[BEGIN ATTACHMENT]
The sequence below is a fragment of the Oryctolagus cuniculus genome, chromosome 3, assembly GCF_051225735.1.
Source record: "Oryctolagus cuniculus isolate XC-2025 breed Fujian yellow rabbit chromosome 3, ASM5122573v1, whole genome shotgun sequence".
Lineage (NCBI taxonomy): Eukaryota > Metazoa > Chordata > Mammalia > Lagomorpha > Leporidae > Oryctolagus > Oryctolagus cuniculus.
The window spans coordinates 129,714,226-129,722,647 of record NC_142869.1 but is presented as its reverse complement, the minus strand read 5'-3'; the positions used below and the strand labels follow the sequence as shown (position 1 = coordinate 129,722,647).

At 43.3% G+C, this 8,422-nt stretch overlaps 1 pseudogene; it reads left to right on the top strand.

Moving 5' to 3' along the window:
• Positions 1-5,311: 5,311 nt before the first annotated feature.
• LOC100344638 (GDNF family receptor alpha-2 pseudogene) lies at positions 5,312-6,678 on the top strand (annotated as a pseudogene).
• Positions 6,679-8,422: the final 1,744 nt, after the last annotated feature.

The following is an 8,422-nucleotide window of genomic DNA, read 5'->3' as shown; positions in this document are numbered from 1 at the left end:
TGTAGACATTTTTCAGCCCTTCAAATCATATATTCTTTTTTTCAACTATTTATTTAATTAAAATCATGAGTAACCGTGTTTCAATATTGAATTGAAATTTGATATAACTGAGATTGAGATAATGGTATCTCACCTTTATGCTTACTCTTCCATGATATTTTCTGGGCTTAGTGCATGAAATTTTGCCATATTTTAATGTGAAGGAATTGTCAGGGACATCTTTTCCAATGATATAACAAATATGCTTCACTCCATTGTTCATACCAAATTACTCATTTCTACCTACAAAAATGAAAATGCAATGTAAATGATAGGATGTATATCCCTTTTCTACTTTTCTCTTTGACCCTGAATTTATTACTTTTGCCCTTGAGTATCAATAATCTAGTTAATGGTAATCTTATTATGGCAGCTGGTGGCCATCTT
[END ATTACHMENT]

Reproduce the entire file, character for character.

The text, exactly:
The sequence below is a fragment of the Oryctolagus cuniculus genome, chromosome 3, assembly GCF_051225735.1.
Source record: "Oryctolagus cuniculus isolate XC-2025 breed Fujian yellow rabbit chromosome 3, ASM5122573v1, whole genome shotgun sequence".
Lineage (NCBI taxonomy): Eukaryota > Metazoa > Chordata > Mammalia > Lagomorpha > Leporidae > Oryctolagus > Oryctolagus cuniculus.
The window spans coordinates 129,714,226-129,722,647 of record NC_142869.1 but is presented as its reverse complement, the minus strand read 5'-3'; the positions used below and the strand labels follow the sequence as shown (position 1 = coordinate 129,722,647).

At 43.3% G+C, this 8,422-nt stretch overlaps 1 pseudogene; it reads left to right on the top strand.

Moving 5' to 3' along the window:
• Positions 1-5,311: 5,311 nt before the first annotated feature.
• LOC100344638 (GDNF family receptor alpha-2 pseudogene) lies at positions 5,312-6,678 on the top strand (annotated as a pseudogene).
• Positions 6,679-8,422: the final 1,744 nt, after the last annotated feature.

The following is an 8,422-nucleotide window of genomic DNA, read 5'->3' as shown; positions in this document are numbered from 1 at the left end:
TGTAGACATTTTTCAGCCCTTCAAATCATATATTCTTTTTTTCAACTATTTATTTAATTAAAATCATGAGTAACCGTGTTTCAATATTGAATTGAAATTTGATATAACTGAGATTGAGATAATGGTATCTCACCTTTATGCTTACTCTTCCATGATATTTTCTGGGCTTAGTGCATGAAATTTTGCCATATTTTAATGTGAAGGAATTGTCAGGGACATCTTTTCCAATGATATAACAAATATGCTTCACTCCATTGTTCATACCAAATTACTCATTTCTACCTACAAAAATGAAAATGCAATGTAAATGATAGGATGTATATCCCTTTTCTACTTTTCTCTTTGACCCTGAATTTATTACTTTTGCCCTTGAGTATCAATAATCTAGTTAATGGTAATCTTATTATGGCAGCTGGTGGCCATCTT